SEATTLE — Is right-hander Taijuan Walker on the verge of breakout season?
Former Mariners stat cruncher Tony Blengino, who now works for ESPN, points to favorable trends in projecting good times for Walker in assessing six pitchers who last year logged enough innings to qualify for the ERA title for the first time.
Blengino dismisses Walker’s dreadful start last season and contends the real guy is the one who had a 3.62 ERA after May 24. The entire story is behind ESPN’s paywall, but here is a notable excerpt:
"His overall numbers are contaminated by that first stretch," Blengino wrote, "but we can expect much more of the second guy moving forward. Frequency-wise, Walker is a fly ball guy who should develop a popup tendency (56 percentile rank in 2015) to at least some degree moving forward.
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"His high (115) Adjusted Contact Score was due in large part to harder-than-average authority across the board; as Walker learns more how to pitch at the big league level, that should regress toward the league average."
Walker is still just 23. He just seems older because he’s been under the microscope since his selection with the 43rd overall pick in the 2010 draft. He was 11-8 last season — his first full big-league season — with a 4.56 ERA in 29 starts.
There’s more to Blengino’s analysis, but it leads to this conclusion: "It’s reasonable to expect very good things from Walker moving forward."
Blengino’s projections interestingly include slippage for Chicago Cubs right-hander Jake Arrieta, who won the National League’s Cy Young Award.
"As good as he was," Blengino wrote, "there’s a reason Arrieta didn't qualify for an ERA title until age 29. We can’t simply expect 2015 to be his standard moving forward."
Blengino also examines Pittsburgh right-hander Gerrit Cole, New York Mets lefty Jacob deGrom and two Cleveland right-handers: Carlos Carrasco and Danny Salazar.
Assessments are mixed. It makes for an interesting read.
It’s one of baseball many cliches that all winter-ball performances should be viewed skeptically…but it seems notable that new center fielder Leonys Martin has 15 walks in 22 games for Licey in the Dominican Republic.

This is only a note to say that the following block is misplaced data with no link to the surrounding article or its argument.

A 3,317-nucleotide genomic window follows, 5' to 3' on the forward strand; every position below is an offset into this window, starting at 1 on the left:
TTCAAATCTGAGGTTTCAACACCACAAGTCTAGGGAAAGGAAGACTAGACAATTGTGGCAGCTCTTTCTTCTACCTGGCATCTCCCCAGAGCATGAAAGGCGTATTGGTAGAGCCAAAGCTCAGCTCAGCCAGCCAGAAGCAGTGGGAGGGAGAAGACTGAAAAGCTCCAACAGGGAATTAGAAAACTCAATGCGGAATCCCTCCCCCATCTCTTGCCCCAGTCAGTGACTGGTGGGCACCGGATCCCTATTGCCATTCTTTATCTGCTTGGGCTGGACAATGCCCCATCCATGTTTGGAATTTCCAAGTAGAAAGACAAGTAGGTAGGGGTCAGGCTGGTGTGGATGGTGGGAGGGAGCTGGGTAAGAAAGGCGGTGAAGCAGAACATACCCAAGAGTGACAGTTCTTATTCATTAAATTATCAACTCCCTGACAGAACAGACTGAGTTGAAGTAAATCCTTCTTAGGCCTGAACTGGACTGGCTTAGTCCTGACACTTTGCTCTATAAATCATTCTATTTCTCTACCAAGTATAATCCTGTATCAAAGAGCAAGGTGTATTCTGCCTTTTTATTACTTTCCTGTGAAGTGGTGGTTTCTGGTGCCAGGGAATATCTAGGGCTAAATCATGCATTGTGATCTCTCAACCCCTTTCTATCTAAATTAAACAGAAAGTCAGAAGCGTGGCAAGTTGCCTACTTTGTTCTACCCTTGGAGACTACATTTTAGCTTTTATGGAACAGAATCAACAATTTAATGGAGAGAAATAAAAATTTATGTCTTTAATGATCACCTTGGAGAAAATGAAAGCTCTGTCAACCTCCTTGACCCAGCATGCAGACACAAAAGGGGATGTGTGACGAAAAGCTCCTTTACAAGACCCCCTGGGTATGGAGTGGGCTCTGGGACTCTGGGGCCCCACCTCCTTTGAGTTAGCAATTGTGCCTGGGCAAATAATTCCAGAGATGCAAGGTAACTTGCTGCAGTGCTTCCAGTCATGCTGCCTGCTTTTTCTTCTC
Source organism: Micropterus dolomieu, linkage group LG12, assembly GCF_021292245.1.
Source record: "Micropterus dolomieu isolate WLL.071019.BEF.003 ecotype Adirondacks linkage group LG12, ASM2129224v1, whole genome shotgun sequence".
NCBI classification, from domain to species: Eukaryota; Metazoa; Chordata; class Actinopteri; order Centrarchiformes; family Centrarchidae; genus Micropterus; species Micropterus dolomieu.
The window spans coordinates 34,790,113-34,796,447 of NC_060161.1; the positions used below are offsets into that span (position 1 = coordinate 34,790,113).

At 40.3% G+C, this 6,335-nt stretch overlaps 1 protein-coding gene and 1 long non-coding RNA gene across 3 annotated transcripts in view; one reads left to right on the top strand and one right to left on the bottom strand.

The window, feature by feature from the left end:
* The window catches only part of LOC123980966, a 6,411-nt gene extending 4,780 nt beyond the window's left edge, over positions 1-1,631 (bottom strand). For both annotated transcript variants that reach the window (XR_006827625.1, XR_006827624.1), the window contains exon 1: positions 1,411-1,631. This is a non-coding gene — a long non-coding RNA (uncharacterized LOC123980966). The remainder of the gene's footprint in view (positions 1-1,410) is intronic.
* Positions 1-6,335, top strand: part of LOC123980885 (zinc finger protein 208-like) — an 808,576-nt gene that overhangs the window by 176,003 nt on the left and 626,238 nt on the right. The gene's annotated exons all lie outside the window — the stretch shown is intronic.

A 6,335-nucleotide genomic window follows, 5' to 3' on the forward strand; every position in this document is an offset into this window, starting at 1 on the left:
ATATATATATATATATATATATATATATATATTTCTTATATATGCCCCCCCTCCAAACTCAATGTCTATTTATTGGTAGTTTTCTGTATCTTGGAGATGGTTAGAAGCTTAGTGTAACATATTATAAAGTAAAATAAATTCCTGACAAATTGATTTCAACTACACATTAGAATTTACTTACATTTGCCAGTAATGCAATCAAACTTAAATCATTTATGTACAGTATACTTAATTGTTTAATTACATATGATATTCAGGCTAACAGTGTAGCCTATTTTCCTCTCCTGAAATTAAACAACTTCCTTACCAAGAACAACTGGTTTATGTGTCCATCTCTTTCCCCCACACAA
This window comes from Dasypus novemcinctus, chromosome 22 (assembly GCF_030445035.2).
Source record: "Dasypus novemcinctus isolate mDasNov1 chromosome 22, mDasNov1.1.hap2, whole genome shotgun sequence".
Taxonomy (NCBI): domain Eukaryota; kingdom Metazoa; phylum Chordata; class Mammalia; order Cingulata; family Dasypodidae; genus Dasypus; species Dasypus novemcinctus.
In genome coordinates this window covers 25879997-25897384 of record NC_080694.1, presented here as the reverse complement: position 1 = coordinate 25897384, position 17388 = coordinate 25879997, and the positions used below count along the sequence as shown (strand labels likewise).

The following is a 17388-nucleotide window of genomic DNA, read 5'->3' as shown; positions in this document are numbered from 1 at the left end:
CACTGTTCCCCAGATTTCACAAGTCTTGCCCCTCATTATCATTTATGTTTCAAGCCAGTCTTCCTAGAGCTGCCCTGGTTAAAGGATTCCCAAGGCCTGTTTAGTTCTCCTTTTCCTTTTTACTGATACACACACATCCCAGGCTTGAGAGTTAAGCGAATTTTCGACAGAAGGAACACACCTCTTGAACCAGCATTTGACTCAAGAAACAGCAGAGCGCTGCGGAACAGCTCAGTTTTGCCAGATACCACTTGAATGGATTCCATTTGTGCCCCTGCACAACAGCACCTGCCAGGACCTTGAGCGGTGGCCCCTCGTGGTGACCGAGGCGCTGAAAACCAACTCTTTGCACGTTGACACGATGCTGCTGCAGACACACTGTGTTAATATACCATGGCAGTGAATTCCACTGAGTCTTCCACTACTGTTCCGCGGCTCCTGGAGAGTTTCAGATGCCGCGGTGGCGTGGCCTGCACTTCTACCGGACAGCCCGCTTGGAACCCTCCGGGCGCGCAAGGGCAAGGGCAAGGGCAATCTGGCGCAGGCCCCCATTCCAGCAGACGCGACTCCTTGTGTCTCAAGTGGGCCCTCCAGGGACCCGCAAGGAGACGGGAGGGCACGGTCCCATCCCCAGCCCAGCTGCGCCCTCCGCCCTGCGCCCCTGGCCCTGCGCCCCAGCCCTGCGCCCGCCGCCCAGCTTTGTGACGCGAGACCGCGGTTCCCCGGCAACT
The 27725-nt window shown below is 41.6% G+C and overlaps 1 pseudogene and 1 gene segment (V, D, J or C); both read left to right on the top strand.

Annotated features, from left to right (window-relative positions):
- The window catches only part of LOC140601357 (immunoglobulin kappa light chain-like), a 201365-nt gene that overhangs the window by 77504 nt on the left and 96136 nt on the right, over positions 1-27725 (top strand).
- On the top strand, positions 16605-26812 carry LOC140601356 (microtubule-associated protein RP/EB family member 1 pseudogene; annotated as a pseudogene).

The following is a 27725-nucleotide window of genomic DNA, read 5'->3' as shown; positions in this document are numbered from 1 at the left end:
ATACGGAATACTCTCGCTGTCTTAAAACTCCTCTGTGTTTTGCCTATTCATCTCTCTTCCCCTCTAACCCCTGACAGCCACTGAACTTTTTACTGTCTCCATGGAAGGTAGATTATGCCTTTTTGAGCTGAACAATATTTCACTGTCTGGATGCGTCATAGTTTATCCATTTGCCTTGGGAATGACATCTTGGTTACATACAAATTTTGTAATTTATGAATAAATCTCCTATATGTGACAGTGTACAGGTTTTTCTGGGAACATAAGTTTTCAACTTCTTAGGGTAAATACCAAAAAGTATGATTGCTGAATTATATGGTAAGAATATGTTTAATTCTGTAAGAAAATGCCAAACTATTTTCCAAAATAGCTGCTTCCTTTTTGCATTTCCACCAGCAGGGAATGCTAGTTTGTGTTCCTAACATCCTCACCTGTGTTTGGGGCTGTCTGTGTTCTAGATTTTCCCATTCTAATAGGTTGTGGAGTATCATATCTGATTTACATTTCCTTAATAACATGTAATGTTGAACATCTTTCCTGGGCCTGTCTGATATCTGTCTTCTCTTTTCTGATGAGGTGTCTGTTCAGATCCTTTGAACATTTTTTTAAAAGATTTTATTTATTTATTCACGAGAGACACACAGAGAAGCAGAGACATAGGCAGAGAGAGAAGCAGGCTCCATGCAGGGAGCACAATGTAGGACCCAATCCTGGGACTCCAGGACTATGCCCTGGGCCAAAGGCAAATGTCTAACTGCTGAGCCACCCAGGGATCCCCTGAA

Plate discipline typically comes in short supply in the Caribbean leagues, and Martin had just 16 walks last season in 95 games for Texas. So if he is learning to become more selective, that’s a big bonus.
Martin, 27, batted .272 with a .386 on-base percentage for Licey, which was eliminated Tuesday in the Dominican championship series in an 8-4 loss to Escogido. He is expected to take part this weekend in FanFest at Safeco Field.
***First baseman Kyle Petty led the Australian Baseball League with 14 homers and tied for the league lead with 44 RBIs while playing 55 games for Adelaide. His .317 average ranked seventh in the league.
The Mariners selected Petty, 25, in the 23rd round of the 2013 draft. He batted .255 last season with nine homers and 46 RBIs in 96 games at Hi-A Bakersfield.
CANO IN DERBY
Second baseman Robinson Cano will join several other big-league stars on Feb. 3 in a Home Run Derby at the Caribbean World Series in the Dominican Republic.
Cano participated three times in the Home Run Derby at the All-Star Game while playing for the New York Yankees.
He won the 2011 Derby at Chase Field in Phoenix when he set a record for homers in the final round, but he finished last the following year at Kauffman Stadium in Kansas City when he failed to put any of his 10 swings over the fence.
Cano also took part in the 2013 Derby at Citi Field in New York but failed to advance past the first round.
Others scheduled to participate in the Dominican derby: Detroit first baseman Miguel Cabrera, Boston designated hitter David Ortiz, former American League Most Valuable Player Vladimir Guerrero and Cuban slugger Alfredo Despaigne.
Cano, 33, underwent surgery Oct. 13 to repair a sports hernia suffered July 29 against Arizona at Safeco Field.
The Mariners have yet to confirm reports of several recent minor-league signings, including first basemen Travis Ishikawa and Gaby Sanchez and lefty reliever Kraig Sitton.
Look for that to change later this week.
The Mariners are holding their annual winter media briefing on Thursday before staging their annual FanFest on Saturday and Sunday. It seems likely the club will release its list of non-roster signings and camp invites in the process.
Expect that list to contain roughly 18 names — general manager Jerry Dipoto said in December that he considers 58 to be the "ideal" number of players in a big-league camp.
"If you get into 64 or 66 or 68 players," he said, "and I’ve been with teams that have done that — you spend a lot of time on the back fields trying to teach an A-ball kid something that can very easily be done in the minor-league camp.
"We don’t need to use our major-league camp to do that. We’ll run a satellite minor-league camp at the same time that we’re running our major-league camp.
"When we need extra guys to come over and play, they’ll come over. But we’ll keep the major-league camp to the high 50s. We’ll call 58 as the target number and get our guys reps. That way when infielders come in, they’re going to play.
"We’d like to bring 27-28 pitchers to camp but make sure that our pitchers get their innings. We might bring guys over to protect ourselves against veterans who don’t require the same workload to prepare for a season."
The Mariners currently have 20 pitchers on their 40-man roster — so Dipoto’s approach leaves room for seven or eight non-roster pitching invites.
Bob Dutton: @TNT_Mariners